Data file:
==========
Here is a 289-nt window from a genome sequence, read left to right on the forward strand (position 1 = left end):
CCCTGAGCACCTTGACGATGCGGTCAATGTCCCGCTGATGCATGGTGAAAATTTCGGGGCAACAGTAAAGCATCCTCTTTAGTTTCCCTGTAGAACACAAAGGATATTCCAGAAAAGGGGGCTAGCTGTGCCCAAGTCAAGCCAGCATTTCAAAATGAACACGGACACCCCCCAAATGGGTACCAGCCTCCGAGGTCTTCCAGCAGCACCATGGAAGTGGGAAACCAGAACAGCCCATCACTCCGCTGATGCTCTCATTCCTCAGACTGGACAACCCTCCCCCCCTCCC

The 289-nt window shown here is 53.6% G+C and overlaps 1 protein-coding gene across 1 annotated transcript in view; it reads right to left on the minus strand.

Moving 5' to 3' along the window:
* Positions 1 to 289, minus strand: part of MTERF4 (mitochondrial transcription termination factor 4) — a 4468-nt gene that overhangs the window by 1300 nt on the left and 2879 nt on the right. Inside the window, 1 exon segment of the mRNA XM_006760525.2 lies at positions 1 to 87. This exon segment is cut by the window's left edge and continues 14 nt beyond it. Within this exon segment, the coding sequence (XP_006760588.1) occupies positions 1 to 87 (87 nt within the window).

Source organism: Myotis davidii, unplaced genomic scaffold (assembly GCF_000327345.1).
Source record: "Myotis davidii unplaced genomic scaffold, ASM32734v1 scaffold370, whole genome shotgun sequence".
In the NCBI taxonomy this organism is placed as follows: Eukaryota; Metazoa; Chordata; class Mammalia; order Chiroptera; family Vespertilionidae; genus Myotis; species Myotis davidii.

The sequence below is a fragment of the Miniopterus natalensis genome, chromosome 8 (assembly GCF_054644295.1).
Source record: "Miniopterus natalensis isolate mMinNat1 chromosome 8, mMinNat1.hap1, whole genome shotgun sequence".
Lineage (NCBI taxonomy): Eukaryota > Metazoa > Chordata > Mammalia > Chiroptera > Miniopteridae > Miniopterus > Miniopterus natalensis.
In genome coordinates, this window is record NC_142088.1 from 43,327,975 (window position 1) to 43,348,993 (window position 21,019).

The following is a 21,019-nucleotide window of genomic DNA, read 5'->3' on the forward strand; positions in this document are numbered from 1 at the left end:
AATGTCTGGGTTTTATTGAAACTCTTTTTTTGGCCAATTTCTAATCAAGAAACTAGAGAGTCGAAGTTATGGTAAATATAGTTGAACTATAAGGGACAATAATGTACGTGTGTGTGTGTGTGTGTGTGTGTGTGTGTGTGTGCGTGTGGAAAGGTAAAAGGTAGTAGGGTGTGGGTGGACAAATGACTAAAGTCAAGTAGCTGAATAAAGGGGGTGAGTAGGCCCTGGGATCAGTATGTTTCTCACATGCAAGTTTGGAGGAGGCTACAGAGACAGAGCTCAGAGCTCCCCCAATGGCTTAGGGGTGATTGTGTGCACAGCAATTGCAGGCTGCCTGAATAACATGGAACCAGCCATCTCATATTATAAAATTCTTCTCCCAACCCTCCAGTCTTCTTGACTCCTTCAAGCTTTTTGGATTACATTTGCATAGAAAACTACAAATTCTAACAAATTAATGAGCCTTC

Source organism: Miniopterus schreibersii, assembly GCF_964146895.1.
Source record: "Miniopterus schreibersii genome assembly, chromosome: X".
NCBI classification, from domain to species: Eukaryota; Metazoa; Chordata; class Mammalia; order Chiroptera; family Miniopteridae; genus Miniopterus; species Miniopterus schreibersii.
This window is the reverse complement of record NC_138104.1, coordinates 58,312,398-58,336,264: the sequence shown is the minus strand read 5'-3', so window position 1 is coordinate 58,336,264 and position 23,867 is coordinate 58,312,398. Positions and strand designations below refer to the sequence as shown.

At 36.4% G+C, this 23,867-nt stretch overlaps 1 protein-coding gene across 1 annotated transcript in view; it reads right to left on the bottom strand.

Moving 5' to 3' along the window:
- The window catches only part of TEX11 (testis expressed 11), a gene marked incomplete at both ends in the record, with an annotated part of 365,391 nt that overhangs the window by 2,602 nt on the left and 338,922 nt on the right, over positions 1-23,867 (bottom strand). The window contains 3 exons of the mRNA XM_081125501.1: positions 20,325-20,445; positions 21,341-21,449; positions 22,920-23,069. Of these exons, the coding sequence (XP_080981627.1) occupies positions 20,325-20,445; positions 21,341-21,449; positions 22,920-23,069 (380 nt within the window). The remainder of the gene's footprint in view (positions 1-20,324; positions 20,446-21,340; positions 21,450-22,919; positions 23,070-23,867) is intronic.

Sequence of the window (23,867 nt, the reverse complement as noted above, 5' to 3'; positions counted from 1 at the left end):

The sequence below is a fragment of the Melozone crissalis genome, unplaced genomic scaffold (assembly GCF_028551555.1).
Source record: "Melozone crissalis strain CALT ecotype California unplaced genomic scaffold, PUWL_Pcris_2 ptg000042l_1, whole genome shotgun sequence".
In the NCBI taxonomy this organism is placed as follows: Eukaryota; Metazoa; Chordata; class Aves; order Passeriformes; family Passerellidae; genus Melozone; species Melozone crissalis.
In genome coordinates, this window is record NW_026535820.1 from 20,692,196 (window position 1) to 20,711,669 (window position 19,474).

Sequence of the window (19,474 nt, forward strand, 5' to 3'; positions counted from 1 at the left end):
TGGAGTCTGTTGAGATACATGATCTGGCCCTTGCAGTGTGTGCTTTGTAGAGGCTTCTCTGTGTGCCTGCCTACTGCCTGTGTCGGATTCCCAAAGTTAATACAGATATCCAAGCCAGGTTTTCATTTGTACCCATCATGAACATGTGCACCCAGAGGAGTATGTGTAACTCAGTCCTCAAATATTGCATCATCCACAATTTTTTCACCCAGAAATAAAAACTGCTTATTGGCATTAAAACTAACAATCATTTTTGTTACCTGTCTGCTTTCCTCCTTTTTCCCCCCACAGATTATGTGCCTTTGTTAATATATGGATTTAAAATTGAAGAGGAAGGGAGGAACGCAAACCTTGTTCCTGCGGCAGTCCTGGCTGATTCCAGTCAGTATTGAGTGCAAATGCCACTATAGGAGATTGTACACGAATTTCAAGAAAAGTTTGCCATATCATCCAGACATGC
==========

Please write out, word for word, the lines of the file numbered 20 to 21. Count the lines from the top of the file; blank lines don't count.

Moving 5' to 3' along the window:
- The window catches only part of TEX11 (testis expressed 11), a gene marked incomplete at both ends in the record, with an annotated part of 365,391 nt that overhangs the window by 2,602 nt on the left and 338,922 nt on the right, over positions 1-23,867 (bottom strand). The window contains 3 exons of the mRNA XM_081125501.1: positions 20,325-20,445; positions 21,341-21,449; positions 22,920-23,069. Of these exons, the coding sequence (XP_080981627.1) occupies positions 20,325-20,445; positions 21,341-21,449; positions 22,920-23,069 (380 nt within the window). The remainder of the gene's footprint in view (positions 1-20,324; positions 20,446-21,340; positions 21,450-22,919; positions 23,070-23,867) is intronic.